In the last couple of years, there’s been a lot of buzz about emotional intelligence. It’s not new, but you’d think it is, based on the buzz. It applies to all aspects of life, really, and can be especially important in leadership. That begs the question what is emotionally intelligent leadership? What does it look like? And why should you care?
What is it?
Being emotionally intelligent means we operate with an increased awareness of how our emotions are impacting us and those around us. Our emotions impact decision-making, word choices, and behavior in general. When we raise our emotional intelligence, we not only understand what’s happening but are better equipped to do something about it.
It would naturally follow then that emotionally intelligent leadership means applying that understanding and intention to how we lead.
What does it look like in practice?
I’m sure there’s some variation here because context always matters. But there are definitely some trends. When we practice emotionally intelligent leadership, we’re better able to manage stress. We’re able to connect with people more deeply. We’re able to communicate more effectively.
Rather than taking out frustration about a mistake you’ve just made on a colleague who had nothing to do with it, you’re better able to separate the two things and behave accordingly.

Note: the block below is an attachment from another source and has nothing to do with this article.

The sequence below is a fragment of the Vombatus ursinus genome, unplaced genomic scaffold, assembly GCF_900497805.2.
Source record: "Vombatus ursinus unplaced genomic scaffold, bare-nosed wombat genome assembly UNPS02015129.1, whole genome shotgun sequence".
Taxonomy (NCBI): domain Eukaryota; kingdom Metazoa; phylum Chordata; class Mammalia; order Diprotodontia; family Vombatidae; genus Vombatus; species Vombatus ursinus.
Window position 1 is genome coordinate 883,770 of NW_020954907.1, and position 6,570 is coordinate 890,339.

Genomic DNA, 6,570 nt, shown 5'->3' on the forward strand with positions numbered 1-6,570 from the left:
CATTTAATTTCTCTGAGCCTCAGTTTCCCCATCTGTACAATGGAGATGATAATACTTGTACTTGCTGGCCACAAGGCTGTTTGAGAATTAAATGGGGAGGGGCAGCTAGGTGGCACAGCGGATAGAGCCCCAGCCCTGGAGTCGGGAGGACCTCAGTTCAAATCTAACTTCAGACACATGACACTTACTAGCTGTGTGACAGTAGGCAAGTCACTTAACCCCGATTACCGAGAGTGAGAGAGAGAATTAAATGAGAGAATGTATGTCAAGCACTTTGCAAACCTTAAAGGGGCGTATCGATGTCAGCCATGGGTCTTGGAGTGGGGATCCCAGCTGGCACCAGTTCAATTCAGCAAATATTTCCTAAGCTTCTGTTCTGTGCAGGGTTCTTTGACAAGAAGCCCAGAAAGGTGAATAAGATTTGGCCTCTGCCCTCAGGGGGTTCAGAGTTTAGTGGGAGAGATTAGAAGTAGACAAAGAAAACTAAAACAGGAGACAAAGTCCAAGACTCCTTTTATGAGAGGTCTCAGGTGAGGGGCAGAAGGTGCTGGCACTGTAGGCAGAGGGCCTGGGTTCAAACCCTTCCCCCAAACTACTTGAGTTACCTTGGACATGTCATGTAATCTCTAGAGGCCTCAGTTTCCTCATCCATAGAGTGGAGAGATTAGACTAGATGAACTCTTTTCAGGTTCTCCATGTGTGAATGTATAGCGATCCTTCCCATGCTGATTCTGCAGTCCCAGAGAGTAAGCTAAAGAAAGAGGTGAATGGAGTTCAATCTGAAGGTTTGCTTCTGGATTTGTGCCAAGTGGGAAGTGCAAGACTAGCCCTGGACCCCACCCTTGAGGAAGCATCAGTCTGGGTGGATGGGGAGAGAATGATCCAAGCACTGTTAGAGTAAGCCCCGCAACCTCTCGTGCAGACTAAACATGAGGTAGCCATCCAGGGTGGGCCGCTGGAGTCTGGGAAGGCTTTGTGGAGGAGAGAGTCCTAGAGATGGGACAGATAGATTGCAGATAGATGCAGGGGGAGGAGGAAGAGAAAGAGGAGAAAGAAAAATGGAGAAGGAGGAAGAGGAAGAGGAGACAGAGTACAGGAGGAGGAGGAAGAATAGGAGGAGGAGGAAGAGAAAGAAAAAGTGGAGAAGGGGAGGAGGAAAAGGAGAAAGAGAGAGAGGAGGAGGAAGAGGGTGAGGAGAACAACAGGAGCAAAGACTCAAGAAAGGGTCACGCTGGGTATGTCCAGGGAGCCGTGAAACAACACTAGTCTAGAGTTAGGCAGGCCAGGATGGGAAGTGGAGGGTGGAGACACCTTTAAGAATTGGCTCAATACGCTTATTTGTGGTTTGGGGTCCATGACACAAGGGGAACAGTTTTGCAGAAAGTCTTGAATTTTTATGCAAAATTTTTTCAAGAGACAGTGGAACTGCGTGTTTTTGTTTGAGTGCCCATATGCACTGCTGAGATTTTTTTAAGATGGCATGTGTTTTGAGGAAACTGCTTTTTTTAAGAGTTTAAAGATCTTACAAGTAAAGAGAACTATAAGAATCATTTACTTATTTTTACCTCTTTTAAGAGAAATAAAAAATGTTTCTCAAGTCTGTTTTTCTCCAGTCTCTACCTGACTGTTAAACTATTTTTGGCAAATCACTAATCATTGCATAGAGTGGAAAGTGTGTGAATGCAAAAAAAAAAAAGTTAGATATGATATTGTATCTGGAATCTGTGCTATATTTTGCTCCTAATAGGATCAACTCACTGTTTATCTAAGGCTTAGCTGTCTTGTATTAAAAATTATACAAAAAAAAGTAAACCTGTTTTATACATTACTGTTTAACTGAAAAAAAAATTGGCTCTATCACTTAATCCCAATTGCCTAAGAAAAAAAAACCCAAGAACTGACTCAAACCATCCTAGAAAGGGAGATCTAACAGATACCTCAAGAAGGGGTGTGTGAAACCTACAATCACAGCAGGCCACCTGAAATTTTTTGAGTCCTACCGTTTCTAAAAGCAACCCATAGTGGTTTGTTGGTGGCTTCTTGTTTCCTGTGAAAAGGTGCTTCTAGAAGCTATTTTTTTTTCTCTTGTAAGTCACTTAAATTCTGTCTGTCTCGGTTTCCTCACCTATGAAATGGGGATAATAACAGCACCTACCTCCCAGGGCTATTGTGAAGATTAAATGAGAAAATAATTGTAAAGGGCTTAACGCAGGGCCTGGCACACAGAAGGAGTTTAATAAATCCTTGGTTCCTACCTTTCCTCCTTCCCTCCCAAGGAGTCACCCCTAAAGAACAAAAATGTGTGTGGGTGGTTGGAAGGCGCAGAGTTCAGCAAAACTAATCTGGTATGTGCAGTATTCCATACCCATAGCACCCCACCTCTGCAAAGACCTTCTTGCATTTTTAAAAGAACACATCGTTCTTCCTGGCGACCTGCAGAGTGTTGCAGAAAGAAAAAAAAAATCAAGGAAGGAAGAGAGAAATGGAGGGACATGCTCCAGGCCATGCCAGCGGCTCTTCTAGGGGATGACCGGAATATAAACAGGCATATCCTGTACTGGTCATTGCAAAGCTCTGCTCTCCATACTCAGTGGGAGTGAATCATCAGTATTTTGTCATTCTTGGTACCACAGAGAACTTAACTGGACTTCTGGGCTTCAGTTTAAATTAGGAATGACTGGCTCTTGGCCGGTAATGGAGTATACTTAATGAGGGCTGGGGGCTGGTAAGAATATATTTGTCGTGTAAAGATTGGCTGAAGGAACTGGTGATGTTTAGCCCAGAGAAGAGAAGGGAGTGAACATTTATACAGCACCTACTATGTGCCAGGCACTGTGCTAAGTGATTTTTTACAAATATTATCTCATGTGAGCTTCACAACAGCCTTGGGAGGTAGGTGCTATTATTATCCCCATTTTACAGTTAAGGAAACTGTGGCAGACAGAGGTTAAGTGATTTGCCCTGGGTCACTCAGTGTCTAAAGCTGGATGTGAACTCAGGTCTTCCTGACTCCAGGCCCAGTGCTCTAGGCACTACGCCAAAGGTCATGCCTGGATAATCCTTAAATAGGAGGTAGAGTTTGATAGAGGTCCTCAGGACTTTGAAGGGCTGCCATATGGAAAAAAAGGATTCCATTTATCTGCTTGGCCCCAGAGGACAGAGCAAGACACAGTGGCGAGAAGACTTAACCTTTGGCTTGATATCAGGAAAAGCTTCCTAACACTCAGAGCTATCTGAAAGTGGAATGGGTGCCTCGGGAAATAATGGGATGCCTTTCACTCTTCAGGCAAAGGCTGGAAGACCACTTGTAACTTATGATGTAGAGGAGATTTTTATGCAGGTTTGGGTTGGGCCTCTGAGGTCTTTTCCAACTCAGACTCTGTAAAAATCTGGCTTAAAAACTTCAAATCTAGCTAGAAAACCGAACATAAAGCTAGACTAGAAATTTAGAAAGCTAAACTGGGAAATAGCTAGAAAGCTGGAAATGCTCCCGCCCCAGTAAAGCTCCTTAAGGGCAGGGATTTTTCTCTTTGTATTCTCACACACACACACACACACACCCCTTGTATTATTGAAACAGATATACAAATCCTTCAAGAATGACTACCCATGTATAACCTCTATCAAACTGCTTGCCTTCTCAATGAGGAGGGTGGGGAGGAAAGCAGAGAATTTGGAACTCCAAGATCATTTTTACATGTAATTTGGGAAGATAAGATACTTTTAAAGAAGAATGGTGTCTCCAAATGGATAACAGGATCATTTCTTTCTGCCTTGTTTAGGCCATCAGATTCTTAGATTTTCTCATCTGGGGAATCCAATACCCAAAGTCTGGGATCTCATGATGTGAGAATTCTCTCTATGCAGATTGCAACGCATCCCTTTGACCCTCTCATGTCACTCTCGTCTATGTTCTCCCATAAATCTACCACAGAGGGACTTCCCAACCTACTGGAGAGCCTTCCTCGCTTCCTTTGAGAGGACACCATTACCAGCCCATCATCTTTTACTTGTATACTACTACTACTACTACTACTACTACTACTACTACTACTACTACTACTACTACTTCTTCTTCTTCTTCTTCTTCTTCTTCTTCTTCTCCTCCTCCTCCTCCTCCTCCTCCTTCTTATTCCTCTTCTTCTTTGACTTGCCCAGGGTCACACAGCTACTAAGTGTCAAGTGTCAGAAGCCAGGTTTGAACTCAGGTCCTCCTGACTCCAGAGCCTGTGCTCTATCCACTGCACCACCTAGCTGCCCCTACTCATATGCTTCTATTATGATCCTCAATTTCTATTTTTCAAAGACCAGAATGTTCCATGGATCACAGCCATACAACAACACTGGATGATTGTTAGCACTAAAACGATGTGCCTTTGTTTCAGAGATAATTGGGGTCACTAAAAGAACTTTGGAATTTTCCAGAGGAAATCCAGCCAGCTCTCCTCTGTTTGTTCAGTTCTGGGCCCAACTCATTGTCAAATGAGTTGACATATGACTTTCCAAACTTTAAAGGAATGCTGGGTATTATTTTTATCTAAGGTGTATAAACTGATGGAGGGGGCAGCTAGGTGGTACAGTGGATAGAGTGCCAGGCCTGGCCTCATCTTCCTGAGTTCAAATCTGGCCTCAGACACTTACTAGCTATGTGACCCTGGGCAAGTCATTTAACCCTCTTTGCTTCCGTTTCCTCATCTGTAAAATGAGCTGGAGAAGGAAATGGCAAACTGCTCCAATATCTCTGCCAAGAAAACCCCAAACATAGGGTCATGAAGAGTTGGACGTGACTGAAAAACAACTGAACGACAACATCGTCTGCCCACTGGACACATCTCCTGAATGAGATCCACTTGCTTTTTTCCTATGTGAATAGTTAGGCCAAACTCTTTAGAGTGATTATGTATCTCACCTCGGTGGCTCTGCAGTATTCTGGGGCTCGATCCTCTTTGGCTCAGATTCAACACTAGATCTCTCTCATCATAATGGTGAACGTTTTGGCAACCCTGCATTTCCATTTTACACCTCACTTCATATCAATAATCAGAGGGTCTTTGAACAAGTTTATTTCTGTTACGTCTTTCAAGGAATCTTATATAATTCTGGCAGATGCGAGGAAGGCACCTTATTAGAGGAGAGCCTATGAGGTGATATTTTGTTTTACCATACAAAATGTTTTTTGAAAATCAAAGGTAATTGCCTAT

Rather than yelling at everyone on your team for missing a project deadline, you’re able to explore with them what happened and problem-solve to find a solution.
Why should you care?
That’s a little bit misleading because, of course, you are the only one who can decide that you care. I care about it because I’ve experienced leaders who practice it and leaders who don’t. The difference is stark. The ones who don’t practice emotionally intelligent leadership make me feel like I’m always a little off-balance. It’s just plain stressful.
Emotionally intelligent leadership means we’re behaving in ways that foster a more productive, emotionally safe, and positive work environment. Productivity goes up under those circumstances, and turnover goes down. In the end, it just makes more sense.